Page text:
PH is Asia’s ‘rising star’
Moody's Analytics calls the Philippines 'Asia's rising star' for bucking the global economic slowdown and for potentially posting a growth that is 'one of the world’s fastest'

MANILA, Philippines – The accolades on the Philippine economy continues.

Moody’s Analytics called the Philippines “Asia’s rising star” for bucking the global economic slowdown by potentially posting “one of the world’s fastest-growing economies.”

In an outlook report released Wednesday, April 24, Moody’s Analytics, a sister company of credit rating firm Moody’s Investor Service, noted that story of the Philippines has swung from being a “perennial underachiever” in Asia to one that could grow between 6.5% and 7% this 2013 and 2014.

It’s a rosy and noteworthy outlook given the anemic performance of the United States, a crisis in the eurozone and a slowdown in China, and is even more robust than other growing emerging markets, noted senior economist Glenn Levine who authored the report.

Levine added that if the Philippines could continue its strong performance, the local economy could grow close to 8% by 2016.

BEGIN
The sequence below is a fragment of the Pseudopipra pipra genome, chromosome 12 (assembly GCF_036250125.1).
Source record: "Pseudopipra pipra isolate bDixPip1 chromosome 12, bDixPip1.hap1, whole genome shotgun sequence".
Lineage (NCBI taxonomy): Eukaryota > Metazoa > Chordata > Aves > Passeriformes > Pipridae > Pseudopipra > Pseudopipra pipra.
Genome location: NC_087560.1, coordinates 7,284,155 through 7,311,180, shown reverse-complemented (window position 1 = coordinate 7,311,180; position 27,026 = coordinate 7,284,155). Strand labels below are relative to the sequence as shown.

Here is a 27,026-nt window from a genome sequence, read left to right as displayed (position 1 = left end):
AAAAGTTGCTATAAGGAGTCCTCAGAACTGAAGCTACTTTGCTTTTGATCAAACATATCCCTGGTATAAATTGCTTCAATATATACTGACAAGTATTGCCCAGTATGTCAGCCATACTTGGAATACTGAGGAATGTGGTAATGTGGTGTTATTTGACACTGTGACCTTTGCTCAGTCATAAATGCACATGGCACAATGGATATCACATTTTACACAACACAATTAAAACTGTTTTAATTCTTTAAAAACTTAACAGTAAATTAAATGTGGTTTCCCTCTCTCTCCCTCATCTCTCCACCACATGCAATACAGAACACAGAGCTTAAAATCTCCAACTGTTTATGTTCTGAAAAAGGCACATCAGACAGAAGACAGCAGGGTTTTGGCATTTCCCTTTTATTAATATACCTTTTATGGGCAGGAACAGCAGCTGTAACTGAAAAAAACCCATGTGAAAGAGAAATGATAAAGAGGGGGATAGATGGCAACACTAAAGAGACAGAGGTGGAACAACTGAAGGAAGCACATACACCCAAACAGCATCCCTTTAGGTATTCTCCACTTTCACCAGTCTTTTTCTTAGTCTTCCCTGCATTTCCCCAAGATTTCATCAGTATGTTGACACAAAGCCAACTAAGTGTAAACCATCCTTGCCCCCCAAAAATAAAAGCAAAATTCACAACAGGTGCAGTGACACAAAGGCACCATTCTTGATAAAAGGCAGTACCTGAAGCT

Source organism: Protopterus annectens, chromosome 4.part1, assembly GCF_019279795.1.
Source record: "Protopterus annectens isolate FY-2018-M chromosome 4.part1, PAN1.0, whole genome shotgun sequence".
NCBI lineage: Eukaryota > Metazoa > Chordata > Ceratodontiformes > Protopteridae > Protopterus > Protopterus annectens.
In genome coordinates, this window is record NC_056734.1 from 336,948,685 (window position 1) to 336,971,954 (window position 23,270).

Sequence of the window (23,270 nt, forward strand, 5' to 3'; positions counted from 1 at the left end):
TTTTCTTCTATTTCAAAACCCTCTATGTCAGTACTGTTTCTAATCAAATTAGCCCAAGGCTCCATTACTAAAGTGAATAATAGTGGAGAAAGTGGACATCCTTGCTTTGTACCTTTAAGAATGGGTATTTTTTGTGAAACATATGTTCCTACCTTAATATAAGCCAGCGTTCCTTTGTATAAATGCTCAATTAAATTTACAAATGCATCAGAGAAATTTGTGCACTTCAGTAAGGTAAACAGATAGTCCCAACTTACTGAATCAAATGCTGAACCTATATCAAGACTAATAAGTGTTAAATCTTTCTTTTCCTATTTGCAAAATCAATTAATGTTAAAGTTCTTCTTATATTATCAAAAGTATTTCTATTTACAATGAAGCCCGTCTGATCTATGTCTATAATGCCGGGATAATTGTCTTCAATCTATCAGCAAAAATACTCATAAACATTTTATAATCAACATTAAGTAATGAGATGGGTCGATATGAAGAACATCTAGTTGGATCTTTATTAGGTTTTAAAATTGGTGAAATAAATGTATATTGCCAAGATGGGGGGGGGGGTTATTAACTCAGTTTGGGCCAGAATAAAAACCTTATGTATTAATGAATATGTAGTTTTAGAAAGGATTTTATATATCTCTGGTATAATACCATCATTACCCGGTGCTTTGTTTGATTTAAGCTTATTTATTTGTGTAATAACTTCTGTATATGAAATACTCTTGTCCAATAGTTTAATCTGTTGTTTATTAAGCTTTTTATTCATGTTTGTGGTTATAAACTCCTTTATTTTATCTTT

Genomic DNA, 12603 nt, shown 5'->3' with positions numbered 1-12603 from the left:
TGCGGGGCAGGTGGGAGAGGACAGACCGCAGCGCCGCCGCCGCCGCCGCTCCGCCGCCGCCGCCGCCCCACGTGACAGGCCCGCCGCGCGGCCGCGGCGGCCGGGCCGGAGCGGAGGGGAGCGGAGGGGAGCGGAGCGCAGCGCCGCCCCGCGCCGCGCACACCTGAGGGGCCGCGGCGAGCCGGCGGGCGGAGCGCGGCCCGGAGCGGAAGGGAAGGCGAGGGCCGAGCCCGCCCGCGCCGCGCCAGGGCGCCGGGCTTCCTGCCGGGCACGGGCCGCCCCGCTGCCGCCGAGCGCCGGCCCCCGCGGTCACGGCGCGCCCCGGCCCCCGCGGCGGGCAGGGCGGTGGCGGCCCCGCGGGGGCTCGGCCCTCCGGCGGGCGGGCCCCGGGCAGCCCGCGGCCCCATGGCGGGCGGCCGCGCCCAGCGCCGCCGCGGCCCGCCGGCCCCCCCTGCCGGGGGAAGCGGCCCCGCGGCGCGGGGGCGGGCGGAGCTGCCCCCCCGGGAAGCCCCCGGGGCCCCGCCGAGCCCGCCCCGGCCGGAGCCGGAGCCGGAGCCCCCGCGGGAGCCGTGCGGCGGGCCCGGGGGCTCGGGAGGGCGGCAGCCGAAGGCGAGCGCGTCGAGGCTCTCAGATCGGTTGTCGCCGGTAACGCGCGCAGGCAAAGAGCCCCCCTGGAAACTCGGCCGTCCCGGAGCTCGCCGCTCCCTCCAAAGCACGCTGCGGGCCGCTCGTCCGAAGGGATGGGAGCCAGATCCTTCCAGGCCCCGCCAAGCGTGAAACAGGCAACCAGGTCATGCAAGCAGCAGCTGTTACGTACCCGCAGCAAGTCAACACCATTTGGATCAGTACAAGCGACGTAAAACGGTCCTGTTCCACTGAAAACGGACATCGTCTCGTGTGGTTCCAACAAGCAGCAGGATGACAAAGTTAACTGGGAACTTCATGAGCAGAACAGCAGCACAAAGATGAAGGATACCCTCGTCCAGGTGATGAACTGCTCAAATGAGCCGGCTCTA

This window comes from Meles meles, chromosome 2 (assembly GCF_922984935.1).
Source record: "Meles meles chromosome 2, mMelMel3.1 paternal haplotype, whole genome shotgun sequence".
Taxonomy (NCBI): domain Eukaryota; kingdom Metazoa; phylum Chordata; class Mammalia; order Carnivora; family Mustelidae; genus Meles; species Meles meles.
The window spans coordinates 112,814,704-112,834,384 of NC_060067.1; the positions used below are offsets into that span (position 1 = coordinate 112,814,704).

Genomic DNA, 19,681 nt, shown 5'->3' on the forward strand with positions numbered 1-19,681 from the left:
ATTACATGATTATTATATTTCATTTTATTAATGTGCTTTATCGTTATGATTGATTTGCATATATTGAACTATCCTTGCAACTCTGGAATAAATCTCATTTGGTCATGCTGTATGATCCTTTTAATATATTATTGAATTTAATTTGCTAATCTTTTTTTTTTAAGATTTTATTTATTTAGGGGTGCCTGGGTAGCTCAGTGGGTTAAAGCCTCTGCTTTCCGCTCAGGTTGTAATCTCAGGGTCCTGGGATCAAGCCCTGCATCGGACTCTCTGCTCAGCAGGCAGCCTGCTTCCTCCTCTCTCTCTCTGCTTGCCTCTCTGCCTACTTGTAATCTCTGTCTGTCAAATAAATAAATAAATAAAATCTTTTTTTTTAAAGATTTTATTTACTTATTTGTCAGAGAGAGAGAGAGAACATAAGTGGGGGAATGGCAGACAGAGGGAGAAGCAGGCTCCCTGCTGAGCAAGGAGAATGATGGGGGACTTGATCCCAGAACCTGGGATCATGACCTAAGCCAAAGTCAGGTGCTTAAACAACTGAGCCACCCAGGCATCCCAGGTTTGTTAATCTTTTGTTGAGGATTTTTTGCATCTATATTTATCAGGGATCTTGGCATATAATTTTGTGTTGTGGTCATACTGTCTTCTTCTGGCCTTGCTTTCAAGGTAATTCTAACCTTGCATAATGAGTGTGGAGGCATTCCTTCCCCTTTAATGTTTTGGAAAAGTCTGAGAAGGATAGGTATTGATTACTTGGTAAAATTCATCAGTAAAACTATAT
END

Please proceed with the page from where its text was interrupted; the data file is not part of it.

Sustainable growth

Citing the Philippines’ “impressive” 6.6% growth in 2012, Levine said this uptrend “looks sustainable, as risks are low and most sectors of the economy are growing solidly.”

Robust domestic demand is one of the advantages of most economies in sustaining this trend, Levine stressed. This is the case in the Philippines, as well as in China, Indonesia, Malaysia, Thailand and Vietnam.

This has cushioned these domestic economies from the impact of the external threats on exports to overall growth.

For the Philippines in particular, Levine highlighted strong household consumption, increasing private investments and higher government spending.

These are supported by the anti-corruption agenda of the Aquino administration that in turn improved business sentiment in the Philippines, Levine added.

Stumbling blocks

Moody’s Analytics, however, noted several challenges that need to be addressed to create more jobs.

“Still, the biggest risk for Philippine investment is operational,” the report said, highlighting the “complicated and changeable” regulations and taxes.

It noted the Philippines ranked 138th in the World Bank’s Ease of Doing Business Index, shared alongside Sierra Leone but below India.

“If the government wants to attract more foreign investment, it must ease its restrictions on foreign ownership and streamline the rules for starting businesses, paying taxes, and dealing with workers,” Moody’s Analytics noted. –

Manila Bay skyline image from Shutterstock

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